Global Value Chains, Contract Manufacturers, and the Middle-Income Trap: The Electronics Industry in Malaysia

Gale Raj-Reichert
2019
DOI number
http://dx.doi.org/10.1080/00220388.2019.1595599
#Trade and FDI
#Manufacturing
#East Asia and Pacific
#Social and working conditions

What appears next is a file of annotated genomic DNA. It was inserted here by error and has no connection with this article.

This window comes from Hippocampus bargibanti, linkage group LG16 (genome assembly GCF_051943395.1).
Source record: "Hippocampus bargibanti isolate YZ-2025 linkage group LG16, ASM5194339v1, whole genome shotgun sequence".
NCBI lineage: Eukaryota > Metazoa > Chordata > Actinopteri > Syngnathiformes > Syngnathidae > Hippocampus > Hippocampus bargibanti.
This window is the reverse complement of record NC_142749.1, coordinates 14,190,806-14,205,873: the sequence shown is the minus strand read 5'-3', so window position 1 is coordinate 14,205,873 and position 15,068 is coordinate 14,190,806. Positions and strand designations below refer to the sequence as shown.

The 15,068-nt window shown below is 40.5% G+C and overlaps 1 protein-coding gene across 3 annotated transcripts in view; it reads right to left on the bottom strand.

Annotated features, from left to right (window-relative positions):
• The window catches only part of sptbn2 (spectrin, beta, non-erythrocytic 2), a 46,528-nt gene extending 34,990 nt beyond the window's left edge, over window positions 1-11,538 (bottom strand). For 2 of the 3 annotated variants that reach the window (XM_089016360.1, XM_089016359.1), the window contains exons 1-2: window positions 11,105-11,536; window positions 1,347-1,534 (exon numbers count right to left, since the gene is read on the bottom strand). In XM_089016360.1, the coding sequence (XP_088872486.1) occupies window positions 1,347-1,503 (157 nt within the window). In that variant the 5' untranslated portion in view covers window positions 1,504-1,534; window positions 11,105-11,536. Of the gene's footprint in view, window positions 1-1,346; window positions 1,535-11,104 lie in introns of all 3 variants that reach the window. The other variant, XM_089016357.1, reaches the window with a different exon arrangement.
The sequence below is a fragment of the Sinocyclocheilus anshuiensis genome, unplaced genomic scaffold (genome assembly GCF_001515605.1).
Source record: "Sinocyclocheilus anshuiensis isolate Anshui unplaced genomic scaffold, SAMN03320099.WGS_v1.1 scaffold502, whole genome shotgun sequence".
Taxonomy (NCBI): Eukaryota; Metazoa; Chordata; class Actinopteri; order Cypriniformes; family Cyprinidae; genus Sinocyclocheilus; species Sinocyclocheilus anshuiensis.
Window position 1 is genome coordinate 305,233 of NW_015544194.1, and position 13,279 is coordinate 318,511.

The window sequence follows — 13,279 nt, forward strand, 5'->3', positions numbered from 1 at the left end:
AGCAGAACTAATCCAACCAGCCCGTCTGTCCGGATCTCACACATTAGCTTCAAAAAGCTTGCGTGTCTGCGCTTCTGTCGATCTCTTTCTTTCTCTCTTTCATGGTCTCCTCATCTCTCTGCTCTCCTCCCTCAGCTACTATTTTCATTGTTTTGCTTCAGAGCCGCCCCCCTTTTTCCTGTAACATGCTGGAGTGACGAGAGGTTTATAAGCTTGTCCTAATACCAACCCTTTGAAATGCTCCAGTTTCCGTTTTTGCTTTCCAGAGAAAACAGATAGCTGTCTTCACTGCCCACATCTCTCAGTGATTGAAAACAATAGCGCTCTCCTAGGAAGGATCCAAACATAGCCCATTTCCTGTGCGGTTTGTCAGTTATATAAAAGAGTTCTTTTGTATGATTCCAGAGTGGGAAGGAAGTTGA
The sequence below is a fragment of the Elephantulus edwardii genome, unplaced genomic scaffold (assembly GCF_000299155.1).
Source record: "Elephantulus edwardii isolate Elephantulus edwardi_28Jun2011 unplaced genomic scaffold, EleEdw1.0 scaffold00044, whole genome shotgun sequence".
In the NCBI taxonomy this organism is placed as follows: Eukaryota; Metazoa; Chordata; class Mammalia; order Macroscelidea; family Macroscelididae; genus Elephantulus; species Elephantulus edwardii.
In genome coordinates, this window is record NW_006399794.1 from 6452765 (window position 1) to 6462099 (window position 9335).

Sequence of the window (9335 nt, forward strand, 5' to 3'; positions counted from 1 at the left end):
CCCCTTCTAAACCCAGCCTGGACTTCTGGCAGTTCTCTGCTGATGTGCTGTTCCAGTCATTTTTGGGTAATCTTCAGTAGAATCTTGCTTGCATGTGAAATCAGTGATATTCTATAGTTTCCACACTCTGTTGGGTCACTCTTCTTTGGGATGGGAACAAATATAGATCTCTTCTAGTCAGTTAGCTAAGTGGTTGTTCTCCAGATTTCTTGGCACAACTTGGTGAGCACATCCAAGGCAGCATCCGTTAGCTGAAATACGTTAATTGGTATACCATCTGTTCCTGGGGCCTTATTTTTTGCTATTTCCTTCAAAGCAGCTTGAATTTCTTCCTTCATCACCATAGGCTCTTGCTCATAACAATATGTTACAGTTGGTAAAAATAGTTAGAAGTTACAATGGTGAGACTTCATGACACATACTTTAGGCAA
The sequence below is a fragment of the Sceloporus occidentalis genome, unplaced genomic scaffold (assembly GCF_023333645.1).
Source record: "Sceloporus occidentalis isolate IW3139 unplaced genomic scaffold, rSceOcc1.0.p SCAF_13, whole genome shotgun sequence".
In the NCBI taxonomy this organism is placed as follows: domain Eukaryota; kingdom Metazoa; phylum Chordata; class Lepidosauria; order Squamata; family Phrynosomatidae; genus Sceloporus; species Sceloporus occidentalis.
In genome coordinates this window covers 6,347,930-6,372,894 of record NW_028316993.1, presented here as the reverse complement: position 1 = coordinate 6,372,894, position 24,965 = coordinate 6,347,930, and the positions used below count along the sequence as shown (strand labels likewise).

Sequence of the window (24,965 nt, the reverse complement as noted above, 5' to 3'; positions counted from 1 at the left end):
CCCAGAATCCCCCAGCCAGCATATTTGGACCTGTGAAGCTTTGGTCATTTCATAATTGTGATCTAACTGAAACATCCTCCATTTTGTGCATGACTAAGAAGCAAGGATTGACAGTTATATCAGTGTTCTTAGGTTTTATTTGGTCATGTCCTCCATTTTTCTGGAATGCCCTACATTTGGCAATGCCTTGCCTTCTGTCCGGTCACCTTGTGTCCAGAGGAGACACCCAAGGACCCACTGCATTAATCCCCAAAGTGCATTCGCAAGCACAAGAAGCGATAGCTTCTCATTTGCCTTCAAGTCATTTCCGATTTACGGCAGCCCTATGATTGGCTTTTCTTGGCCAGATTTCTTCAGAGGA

The electronics industry has been a cornerstone to the successful industrialisation process in Malaysia since the 1970s. However, since the 2000s the industry, which is deeply integrated in global value chains, has failed to upgrade. Its stagnation is indicative of the general economic situation in Malaysia which has contributed to its middle-income trap. This paper argues two key factors combined have led to the electronics industry’s inability to upgrade within the global value chain. First is Malaysia’s excessive reliance on foreign investment which has contributed to a prolonged dominance of foreign firms, particularly large transnational contract manufacturers, which have maintained low-value-added production in the country. Second is the influx of low-skilled and low-waged foreign workers, which has contributed to trapping the industry in labour-intensive lower rungs of the value chain.

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